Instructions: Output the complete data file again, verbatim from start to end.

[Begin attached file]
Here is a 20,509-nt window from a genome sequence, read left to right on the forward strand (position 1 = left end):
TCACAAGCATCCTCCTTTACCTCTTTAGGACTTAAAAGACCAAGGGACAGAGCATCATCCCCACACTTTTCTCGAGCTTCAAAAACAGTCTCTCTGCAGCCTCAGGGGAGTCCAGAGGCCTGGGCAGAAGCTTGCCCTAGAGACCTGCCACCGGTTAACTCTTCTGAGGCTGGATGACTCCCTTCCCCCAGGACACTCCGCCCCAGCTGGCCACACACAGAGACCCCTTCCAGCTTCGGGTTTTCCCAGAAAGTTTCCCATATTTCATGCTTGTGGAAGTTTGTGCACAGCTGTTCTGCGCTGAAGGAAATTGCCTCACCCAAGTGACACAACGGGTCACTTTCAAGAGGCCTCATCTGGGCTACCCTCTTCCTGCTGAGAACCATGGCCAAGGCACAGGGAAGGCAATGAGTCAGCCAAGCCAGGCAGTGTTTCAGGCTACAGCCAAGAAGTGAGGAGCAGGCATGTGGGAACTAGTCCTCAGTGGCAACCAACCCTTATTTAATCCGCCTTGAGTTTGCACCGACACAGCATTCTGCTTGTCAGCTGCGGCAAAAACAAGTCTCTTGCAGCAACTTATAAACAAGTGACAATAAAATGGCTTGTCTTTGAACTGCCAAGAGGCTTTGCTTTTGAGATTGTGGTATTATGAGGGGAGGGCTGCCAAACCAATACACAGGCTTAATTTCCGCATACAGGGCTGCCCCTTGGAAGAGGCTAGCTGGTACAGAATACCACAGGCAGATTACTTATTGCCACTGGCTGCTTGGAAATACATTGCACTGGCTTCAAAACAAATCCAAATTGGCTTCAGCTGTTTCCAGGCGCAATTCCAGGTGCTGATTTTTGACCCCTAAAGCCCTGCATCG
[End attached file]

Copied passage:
Here is a 20,509-nt window from a genome sequence, read left to right on the forward strand (position 1 = left end):
TCACAAGCATCCTCCTTTACCTCTTTAGGACTTAAAAGACCAAGGGACAGAGCATCATCCCCACACTTTTCTCGAGCTTCAAAAACAGTCTCTCTGCAGCCTCAGGGGAGTCCAGAGGCCTGGGCAGAAGCTTGCCCTAGAGACCTGCCACCGGTTAACTCTTCTGAGGCTGGATGACTCCCTTCCCCCAGGACACTCCGCCCCAGCTGGCCACACACAGAGACCCCTTCCAGCTTCGGGTTTTCCCAGAAAGTTTCCCATATTTCATGCTTGTGGAAGTTTGTGCACAGCTGTTCTGCGCTGAAGGAAATTGCCTCACCCAAGTGACACAACGGGTCACTTTCAAGAGGCCTCATCTGGGCTACCCTCTTCCTGCTGAGAACCATGGCCAAGGCACAGGGAAGGCAATGAGTCAGCCAAGCCAGGCAGTGTTTCAGGCTACAGCCAAGAAGTGAGGAGCAGGCATGTGGGAACTAGTCCTCAGTGGCAACCAACCCTTATTTAATCCGCCTTGAGTTTGCACCGACACAGCATTCTGCTTGTCAGCTGCGGCAAAAACAAGTCTCTTGCAGCAACTTATAAACAAGTGACAATAAAATGGCTTGTCTTTGAACTGCCAAGAGGCTTTGCTTTTGAGATTGTGGTATTATGAGGGGAGGGCTGCCAAACCAATACACAGGCTTAATTTCCGCATACAGGGCTGCCCCTTGGAAGAGGCTAGCTGGTACAGAATACCACAGGCAGATTACTTATTGCCACTGGCTGCTTGGAAATACATTGCACTGGCTTCAAAACAAATCCAAATTGGCTTCAGCTGTTTCCAGGCGCAATTCCAGGTGCTGATTTTTGACCCCTAAAGCCCTGCATCG